Wednesday, July 8, 2009
This fantastic home off Mueller Park Road in Bountiful was designed by the late Eduard Dreier over 30 years ago, sometime in the 1970's. The home addresses the site and the region it is built in. The home uses thermal massing by placing the large fireplace in the center of building. From this, the home is able to remain cool in the summer and warm in the winter. There is generous glazing on the south facade with large overhangs to block the high summer sunlight but allow in the low winter light. The original owner who commissioned the design still lives there. Unfortunately, they never agreed to have the home published. I wasn't able to get inside, but the owner was kind enough to let me walk around the property.
Large overhangs protecting home from south-facing summer light. Photo taken from bridge walkway over a stream leading to the entry.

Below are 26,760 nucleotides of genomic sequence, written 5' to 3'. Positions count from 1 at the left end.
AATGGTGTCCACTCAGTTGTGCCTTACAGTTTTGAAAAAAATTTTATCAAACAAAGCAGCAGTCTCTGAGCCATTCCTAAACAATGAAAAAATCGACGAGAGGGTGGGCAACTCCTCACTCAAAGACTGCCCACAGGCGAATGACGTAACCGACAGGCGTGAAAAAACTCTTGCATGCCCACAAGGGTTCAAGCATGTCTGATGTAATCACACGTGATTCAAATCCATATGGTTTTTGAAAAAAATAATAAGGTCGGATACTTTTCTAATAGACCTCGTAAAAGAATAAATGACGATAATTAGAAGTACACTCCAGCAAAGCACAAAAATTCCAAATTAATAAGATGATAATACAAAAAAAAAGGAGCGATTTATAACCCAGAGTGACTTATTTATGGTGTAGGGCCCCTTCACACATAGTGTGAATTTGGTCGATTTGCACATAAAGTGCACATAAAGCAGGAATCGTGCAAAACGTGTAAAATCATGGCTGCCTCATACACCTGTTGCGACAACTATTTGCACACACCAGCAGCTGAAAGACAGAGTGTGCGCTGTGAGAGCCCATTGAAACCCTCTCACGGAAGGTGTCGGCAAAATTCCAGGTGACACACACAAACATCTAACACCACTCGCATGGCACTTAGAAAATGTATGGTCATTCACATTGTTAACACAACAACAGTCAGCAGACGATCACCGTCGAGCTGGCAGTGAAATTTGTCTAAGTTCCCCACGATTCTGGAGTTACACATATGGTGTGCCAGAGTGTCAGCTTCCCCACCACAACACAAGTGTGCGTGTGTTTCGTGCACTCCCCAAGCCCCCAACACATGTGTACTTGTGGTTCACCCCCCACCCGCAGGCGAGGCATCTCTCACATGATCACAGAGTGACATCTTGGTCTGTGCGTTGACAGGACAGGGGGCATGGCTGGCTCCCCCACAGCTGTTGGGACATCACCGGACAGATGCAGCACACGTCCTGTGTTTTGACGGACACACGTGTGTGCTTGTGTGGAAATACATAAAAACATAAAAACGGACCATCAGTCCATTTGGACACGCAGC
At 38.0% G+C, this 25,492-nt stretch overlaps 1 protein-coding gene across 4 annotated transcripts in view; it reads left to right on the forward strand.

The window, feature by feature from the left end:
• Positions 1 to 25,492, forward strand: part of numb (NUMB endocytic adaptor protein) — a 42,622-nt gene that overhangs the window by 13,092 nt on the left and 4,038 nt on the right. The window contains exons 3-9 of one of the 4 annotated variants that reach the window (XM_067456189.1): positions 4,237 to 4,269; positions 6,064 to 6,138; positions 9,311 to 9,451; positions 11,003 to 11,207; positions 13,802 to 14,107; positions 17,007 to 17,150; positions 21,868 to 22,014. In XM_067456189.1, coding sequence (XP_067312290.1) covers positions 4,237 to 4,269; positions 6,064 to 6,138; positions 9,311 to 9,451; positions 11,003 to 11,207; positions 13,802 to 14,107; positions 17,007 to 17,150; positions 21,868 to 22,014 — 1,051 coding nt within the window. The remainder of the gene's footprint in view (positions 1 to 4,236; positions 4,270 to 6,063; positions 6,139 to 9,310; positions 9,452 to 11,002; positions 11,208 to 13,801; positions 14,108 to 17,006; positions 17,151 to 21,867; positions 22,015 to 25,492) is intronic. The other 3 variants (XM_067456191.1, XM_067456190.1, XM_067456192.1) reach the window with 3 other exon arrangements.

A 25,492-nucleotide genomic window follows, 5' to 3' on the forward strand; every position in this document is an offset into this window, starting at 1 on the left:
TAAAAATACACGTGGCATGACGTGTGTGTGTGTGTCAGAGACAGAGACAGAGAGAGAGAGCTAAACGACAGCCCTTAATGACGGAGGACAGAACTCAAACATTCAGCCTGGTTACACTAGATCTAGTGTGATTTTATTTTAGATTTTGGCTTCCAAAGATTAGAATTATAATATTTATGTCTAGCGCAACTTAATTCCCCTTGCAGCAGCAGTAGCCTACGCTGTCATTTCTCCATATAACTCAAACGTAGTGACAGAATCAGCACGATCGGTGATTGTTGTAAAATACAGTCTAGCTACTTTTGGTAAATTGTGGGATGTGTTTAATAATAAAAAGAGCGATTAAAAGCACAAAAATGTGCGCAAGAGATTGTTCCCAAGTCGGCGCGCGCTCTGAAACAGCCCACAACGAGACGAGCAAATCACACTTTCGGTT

South facade of home.
As you can see, the home is part of the landscape, does not feel intrusive, and seems to belong to the land - as a natural extension. It fits in to the surrounding context in which it is placed; it is not forced or arrogant. The home is interested in seeing and understanding, not in being seen or understood. Compare this to the McMansions being built up the hill. These homes want to be seen and stand out. They are cookie-cutter houses you can find anywhere in America. The Dreier home is a home designed specifically for the Utah climate by a local architect with minimal impact on the surrounding community. In contrast, McMansions are designed by builders and graze down or force a community where they shouldn't be one; in this case on the top of a hill.
McMansions being built up the hill from home.
Landscaped steps leading from stream up to home.
Front of home.